Standard terminology for a dark fiber path?

What is the standard terminology for strands of dark fiber spliced together
to form a continuous path between points A and Z?

I have seen:

   - *fiber circuit* [but also seen used to denote a connection at the
   network layer over a physical fiber connection. This definition of circuit
   would include the dark fiber path, the transmitters and receivers and logic
   making up the data and network layers.]
   - *fiber loop *[ Does a loop define an electrical circuit with two
   physically separate positive and negative strands? In that case, is this a
   Bellhead remnant? ]

I am particularly interested in last mile systems, but I don't see any
reason that the term wouldn't be the same in the middle mile.


What do you call it if it is made out of copper instead of glass? Or air?

I don't see anything wrong with "fiber path".

(Answering my own question, maybe: "dry pair from A to B". "[Microwave] Radio link between A and B.")

Just my .02 but I would think to call it a "single fiber link" or perhaps
just a "fiber link". A fiber path doesn't strike me as being one solid
connection but could instead include patching in the middle and not be a
continuous strand. As far as fiber loop, that is used to reference the
OC192 transport ring that exists in the DC metro area. Again, this is just
come to accept that I need to always ask qualifying questions to determine
what they truly mean.


Anthony R Junk
Network and Security Engineer
(410) 929-1838

IDK what elsewhere uses but strand or (less common) span is the common
term I've seen specifically for a passive piece of glass between two

FWIW, at my $dayjob (a fiber-based service provider), the accepted term is
"span", which accounts for any continuous segment between add/drop and/or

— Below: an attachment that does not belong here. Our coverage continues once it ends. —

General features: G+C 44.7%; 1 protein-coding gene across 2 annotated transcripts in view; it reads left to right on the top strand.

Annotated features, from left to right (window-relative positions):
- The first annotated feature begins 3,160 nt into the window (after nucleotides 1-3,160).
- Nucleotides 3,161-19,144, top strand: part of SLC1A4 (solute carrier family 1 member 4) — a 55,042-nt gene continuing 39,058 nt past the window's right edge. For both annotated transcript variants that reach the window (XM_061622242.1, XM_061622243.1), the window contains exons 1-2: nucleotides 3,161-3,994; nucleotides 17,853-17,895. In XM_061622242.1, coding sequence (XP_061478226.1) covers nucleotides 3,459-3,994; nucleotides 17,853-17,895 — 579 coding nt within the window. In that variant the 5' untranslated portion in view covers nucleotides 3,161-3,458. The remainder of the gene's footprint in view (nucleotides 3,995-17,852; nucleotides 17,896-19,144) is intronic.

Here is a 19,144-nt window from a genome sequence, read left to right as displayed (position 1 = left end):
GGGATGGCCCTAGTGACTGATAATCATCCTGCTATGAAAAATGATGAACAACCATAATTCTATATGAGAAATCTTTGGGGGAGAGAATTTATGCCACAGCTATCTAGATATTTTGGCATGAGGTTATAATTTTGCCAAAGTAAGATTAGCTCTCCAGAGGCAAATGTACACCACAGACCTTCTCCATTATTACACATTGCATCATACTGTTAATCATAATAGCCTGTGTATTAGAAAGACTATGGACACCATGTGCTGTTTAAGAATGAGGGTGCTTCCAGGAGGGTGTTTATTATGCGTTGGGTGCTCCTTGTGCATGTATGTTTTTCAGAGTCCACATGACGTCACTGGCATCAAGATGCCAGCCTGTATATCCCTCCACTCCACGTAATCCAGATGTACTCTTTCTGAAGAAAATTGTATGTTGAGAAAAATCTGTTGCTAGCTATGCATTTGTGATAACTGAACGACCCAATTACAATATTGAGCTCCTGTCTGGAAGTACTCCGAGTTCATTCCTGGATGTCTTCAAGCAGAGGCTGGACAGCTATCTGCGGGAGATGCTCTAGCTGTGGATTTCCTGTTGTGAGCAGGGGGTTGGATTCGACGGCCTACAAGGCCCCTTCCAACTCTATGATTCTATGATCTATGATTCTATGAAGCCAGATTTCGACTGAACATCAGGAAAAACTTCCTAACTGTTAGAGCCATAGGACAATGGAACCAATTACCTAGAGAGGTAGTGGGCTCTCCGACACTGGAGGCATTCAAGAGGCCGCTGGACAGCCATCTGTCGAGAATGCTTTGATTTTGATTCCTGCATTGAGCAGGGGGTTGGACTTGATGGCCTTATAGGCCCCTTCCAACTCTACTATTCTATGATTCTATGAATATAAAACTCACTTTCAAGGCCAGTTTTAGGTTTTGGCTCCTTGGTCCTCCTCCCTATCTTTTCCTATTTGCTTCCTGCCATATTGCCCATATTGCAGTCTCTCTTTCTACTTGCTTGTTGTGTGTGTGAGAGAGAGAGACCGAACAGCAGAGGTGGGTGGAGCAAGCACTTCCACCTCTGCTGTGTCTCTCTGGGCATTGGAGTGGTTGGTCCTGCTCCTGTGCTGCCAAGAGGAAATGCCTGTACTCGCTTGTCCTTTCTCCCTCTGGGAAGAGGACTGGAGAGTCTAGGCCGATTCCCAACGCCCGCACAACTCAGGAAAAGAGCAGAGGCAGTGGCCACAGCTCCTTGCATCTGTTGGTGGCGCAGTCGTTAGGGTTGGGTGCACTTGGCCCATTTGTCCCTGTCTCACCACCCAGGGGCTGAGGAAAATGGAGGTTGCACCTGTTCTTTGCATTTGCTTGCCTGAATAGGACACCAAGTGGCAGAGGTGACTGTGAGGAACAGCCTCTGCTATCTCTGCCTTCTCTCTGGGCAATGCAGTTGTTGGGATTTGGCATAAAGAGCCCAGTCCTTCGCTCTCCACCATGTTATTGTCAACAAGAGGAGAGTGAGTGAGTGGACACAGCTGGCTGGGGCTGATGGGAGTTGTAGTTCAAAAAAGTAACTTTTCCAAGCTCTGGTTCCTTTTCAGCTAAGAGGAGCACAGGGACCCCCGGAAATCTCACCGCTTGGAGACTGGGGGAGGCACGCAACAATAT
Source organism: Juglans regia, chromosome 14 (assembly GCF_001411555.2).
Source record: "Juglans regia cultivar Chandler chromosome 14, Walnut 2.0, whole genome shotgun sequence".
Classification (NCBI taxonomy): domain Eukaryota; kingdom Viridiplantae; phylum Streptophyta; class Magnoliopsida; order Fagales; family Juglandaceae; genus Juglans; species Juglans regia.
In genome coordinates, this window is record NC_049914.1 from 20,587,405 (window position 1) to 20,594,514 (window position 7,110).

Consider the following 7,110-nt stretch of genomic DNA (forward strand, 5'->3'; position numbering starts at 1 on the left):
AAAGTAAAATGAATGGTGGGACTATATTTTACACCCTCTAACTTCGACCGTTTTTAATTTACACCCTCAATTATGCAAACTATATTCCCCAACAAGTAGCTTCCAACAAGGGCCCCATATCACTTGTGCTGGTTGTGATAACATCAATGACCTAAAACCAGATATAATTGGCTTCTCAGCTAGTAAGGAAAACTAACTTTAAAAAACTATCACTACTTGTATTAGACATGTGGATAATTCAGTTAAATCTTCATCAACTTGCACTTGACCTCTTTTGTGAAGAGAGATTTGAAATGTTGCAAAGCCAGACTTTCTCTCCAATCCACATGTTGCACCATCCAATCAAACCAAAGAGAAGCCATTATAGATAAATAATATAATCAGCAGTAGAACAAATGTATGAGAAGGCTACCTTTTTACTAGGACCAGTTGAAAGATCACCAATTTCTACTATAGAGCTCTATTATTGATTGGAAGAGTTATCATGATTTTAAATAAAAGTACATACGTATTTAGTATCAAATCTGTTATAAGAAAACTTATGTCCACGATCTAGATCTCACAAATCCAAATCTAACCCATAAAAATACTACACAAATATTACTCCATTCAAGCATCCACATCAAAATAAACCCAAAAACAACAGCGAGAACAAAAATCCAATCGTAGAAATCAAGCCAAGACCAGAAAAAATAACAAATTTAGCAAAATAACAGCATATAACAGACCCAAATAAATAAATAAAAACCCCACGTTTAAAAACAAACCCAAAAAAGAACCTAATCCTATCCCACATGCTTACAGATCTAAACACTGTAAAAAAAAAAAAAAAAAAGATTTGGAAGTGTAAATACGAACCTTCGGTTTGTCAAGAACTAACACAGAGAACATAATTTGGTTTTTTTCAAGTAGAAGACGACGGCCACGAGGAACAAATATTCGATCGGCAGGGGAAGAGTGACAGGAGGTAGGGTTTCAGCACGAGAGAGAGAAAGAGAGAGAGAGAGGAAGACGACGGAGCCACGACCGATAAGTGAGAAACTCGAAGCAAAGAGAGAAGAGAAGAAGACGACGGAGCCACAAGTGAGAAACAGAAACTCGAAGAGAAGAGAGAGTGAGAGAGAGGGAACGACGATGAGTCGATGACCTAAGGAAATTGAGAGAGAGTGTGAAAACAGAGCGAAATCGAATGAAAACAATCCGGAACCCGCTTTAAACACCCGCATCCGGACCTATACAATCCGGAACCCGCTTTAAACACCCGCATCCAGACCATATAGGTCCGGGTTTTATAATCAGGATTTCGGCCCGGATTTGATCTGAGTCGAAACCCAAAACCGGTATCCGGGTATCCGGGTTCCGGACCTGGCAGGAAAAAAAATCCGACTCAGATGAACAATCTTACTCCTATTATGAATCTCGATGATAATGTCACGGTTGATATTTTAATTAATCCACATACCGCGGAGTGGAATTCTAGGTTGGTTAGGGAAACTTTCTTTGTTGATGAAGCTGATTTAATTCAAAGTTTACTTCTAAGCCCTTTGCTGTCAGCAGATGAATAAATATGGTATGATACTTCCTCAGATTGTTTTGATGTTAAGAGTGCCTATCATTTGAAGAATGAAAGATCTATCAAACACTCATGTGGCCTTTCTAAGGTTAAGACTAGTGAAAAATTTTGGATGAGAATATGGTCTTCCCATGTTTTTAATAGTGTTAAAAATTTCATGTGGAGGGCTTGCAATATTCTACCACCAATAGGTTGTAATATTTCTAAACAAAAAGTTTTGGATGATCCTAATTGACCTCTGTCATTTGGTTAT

regen locations (i.e. no provider or end user electronics in the middle,
only at the endpoints). The most common alternate I come across is

Re a couple of earlier suggestions - A patch between cables to provide
continuity, as compared to a fusion splice, doesn't inherently change this
view, as it has no bearing on the logical use of the span. Similarly,
"strand" isn't favored as it assumes a single fiber only, where the vast
majority of applications require a pair (or multiple pairs), so doesn't
accurately reflect the logical use of the span. I think "1F Span" is the
favored reference for a single-fiber deployment, for the sake of both
consistency and clarity.

+1 on span along with fiber count designation.

As Dave C pointed out, it commonly referenced as a Fiber Span. The fiber
span would be inclusive of any splice points and/or patches needed to
provide connectivity between point A and point Z.

A Fiber Stand is a single piece of glass within the cable sheath, often
spliced to create a fiber span.

A Dark Fiber Circuit commonly refers to the service/product that was sold
by or bought from a Service Provider. The Dark Fiber Circuits are turned
over to the customer as a fiber span between point A and point Z.

It should also be noted that the span can consist of 1 fiber or a pair of
fiber. It is common for service providers to us "Bi-Di" optics, allowing
the use of 1 fiber for transmit and receive between their equipment.